Culture Crash 17-22: Stephen King’s Mastery of Storytelling

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On the dedication page before the novel It, Stephen King writes, “Kids, fiction is the truth inside the lie, and the truth of this fiction is simple enough: the magic exists.”

Horror has never been my thing, so growing up, I generally avoided Stephen King books. The extent of my knowledge of king was watching the Shawshank Redemption and Stand By Me. Sure, and I love those movies but I thought they were the exception and that the rest of his catalogue was cheap thrills, monsters, and gore. But there’s a reason he’s one of the best-selling authors ever, and it’s not just chance.

Several years ago, I was finally brought fully into the world of Stephen King by my girlfriend and, more specifically, her father. Ignoring my distrust of horror media, I dipped my toes into the King library. I read Carrie and Salem’s Lot, then, I dove all the way in – Night Shift, It, The Stand, on and on.

Here’s what I discovered. First: there’s more to King than black cats and stormy nights. 11/22/63, The Green Mile, Joyland, Different Seasons, and many more of his works manage to be page-turning reads without being horror.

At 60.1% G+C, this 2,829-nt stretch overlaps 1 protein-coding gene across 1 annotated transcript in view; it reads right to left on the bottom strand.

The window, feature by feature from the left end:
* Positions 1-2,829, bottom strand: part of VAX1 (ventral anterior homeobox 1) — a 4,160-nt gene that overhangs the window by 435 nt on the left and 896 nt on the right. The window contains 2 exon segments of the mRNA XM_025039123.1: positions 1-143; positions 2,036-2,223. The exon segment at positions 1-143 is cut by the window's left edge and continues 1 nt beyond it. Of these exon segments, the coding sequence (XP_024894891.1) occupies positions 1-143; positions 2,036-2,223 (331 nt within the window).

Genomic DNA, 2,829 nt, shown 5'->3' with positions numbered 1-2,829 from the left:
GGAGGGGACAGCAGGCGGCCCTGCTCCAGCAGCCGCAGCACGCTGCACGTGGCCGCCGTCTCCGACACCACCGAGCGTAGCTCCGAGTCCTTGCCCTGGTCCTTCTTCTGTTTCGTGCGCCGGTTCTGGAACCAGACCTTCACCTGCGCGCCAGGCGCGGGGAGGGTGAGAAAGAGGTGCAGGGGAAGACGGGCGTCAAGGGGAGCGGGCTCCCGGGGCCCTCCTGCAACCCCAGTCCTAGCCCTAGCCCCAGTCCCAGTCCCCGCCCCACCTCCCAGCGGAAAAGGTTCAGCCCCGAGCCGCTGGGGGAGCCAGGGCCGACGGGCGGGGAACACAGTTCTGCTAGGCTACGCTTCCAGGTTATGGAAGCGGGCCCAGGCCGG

Even when he is writing horror, King writes deeply realized characters who we really care about. Yeah, he creates terrifying universes – in Christine, an evil car controls a high schooler, in The Shining, a hotel transforms a father into a monster, and in It, a clown hunts down children.

But when you get past the fantasy, you can see that they’re really parables: of addiction, of losing your innocence, and growing up and moving on. They’re scary, but they’re relatable. King writes about things we’ve all experienced. He just externalizes them as the boogeyman. It’s fiction. But like he said, fiction is the truth inside the lie.

Stephen King allows us to feel with his characters, get inside their heads, and understand what they’re thinking.

800-some pages into It, King writes: “maybe there aren’t any such things as good friends or bad friends- maybe there are just friends, people who stand by you when you’re hurt and who help you feel not so lonely. Maybe they’re always worth being scared for, and hoping for, and living for.”

It’s passages like that where King really shines.

And that’s not so scary, right?

The magic exists.

I’m Evan Rook.

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